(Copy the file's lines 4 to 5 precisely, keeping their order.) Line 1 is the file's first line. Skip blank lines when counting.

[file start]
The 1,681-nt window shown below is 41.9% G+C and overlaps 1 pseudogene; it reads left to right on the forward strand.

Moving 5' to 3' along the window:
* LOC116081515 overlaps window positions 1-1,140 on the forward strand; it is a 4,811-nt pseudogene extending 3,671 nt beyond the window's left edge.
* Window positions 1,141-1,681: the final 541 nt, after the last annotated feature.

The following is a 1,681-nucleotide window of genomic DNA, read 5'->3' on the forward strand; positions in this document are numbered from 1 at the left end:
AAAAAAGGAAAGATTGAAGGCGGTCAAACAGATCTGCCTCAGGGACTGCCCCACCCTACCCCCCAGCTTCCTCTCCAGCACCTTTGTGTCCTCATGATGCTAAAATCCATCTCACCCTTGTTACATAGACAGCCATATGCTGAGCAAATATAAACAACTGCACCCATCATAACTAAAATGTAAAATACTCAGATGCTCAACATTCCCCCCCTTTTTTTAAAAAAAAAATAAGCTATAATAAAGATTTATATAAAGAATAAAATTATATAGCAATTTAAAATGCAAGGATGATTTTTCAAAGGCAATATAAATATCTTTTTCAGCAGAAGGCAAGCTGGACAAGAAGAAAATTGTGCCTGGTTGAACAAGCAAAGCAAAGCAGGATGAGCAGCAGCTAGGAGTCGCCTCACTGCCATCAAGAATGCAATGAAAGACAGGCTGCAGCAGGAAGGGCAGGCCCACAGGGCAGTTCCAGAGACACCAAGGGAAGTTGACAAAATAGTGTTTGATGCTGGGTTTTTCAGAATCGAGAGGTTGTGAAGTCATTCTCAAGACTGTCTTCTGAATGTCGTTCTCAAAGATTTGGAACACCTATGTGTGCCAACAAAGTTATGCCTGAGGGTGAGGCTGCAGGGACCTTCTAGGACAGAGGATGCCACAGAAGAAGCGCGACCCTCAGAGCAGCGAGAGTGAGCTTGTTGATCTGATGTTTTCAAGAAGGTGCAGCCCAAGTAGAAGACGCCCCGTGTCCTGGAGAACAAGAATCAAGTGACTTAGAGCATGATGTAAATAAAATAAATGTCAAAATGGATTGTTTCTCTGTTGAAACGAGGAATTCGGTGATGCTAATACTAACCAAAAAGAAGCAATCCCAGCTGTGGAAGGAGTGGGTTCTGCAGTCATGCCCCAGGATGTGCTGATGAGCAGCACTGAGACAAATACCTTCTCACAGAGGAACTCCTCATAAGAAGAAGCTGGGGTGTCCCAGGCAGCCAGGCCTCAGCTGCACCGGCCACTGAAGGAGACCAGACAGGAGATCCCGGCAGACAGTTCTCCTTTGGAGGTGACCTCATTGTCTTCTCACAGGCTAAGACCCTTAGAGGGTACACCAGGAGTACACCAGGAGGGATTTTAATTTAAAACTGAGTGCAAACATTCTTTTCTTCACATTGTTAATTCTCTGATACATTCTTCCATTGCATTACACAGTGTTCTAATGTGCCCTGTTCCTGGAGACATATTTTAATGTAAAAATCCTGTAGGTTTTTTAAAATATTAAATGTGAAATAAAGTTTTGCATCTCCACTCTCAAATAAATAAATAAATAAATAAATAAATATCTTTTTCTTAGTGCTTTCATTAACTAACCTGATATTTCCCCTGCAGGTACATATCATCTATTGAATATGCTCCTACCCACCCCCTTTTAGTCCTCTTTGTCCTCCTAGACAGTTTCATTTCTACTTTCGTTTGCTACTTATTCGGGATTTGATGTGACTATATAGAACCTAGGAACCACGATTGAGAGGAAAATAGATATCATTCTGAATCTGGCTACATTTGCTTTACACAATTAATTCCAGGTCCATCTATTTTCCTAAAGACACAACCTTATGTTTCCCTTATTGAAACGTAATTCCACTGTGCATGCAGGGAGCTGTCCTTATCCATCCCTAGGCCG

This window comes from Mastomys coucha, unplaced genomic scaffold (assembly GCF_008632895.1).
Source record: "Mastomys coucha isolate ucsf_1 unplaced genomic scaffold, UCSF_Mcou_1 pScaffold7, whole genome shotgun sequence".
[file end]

* Window positions 1,141-1,681: the final 541 nt, after the last annotated feature.

The following is a 1,681-nucleotide window of genomic DNA, read 5'->3' on the forward strand; positions in this document are numbered from 1 at the left end: